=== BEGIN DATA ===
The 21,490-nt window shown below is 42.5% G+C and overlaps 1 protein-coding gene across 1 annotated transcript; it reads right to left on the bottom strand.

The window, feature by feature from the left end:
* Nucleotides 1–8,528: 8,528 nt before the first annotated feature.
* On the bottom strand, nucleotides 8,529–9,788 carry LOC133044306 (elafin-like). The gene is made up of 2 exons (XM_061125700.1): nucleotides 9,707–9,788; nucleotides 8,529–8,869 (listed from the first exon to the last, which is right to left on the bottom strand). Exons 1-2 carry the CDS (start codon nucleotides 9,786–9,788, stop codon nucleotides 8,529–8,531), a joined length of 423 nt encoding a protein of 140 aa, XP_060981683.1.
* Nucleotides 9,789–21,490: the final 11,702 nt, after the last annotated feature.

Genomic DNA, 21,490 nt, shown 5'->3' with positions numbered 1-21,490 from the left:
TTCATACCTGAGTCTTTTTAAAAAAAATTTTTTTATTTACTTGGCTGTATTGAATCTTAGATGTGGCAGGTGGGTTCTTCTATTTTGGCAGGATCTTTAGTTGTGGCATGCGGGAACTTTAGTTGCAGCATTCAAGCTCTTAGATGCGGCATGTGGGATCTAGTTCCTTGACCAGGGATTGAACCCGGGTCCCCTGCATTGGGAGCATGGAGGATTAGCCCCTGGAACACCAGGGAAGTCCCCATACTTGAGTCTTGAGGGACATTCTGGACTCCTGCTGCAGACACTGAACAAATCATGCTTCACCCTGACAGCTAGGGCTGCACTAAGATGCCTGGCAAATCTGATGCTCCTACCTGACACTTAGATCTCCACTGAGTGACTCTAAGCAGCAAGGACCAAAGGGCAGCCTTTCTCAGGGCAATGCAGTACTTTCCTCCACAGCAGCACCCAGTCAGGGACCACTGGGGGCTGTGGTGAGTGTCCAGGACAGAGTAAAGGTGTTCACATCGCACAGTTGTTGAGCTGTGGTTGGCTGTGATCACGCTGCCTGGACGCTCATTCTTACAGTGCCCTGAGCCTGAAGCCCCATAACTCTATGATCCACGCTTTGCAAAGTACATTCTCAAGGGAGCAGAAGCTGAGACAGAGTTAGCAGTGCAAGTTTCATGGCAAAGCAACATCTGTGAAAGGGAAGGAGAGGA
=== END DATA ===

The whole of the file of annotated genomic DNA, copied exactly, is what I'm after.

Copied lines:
The 21,490-nt window shown below is 42.5% G+C and overlaps 1 protein-coding gene across 1 annotated transcript; it reads right to left on the bottom strand.

The window, feature by feature from the left end:
* Nucleotides 1–8,528: 8,528 nt before the first annotated feature.
* On the bottom strand, nucleotides 8,529–9,788 carry LOC133044306 (elafin-like). The gene is made up of 2 exons (XM_061125700.1): nucleotides 9,707–9,788; nucleotides 8,529–8,869 (listed from the first exon to the last, which is right to left on the bottom strand). Exons 1-2 carry the CDS (start codon nucleotides 9,786–9,788, stop codon nucleotides 8,529–8,531), a joined length of 423 nt encoding a protein of 140 aa, XP_060981683.1.
* Nucleotides 9,789–21,490: the final 11,702 nt, after the last annotated feature.

Genomic DNA, 21,490 nt, shown 5'->3' with positions numbered 1-21,490 from the left:
TTCATACCTGAGTCTTTTTAAAAAAAATTTTTTTATTTACTTGGCTGTATTGAATCTTAGATGTGGCAGGTGGGTTCTTCTATTTTGGCAGGATCTTTAGTTGTGGCATGCGGGAACTTTAGTTGCAGCATTCAAGCTCTTAGATGCGGCATGTGGGATCTAGTTCCTTGACCAGGGATTGAACCCGGGTCCCCTGCATTGGGAGCATGGAGGATTAGCCCCTGGAACACCAGGGAAGTCCCCATACTTGAGTCTTGAGGGACATTCTGGACTCCTGCTGCAGACACTGAACAAATCATGCTTCACCCTGACAGCTAGGGCTGCACTAAGATGCCTGGCAAATCTGATGCTCCTACCTGACACTTAGATCTCCACTGAGTGACTCTAAGCAGCAAGGACCAAAGGGCAGCCTTTCTCAGGGCAATGCAGTACTTTCCTCCACAGCAGCACCCAGTCAGGGACCACTGGGGGCTGTGGTGAGTGTCCAGGACAGAGTAAAGGTGTTCACATCGCACAGTTGTTGAGCTGTGGTTGGCTGTGATCACGCTGCCTGGACGCTCATTCTTACAGTGCCCTGAGCCTGAAGCCCCATAACTCTATGATCCACGCTTTGCAAAGTACATTCTCAAGGGAGCAGAAGCTGAGACAGAGTTAGCAGTGCAAGTTTCATGGCAAAGCAACATCTGTGAAAGGGAAGGAGAGGA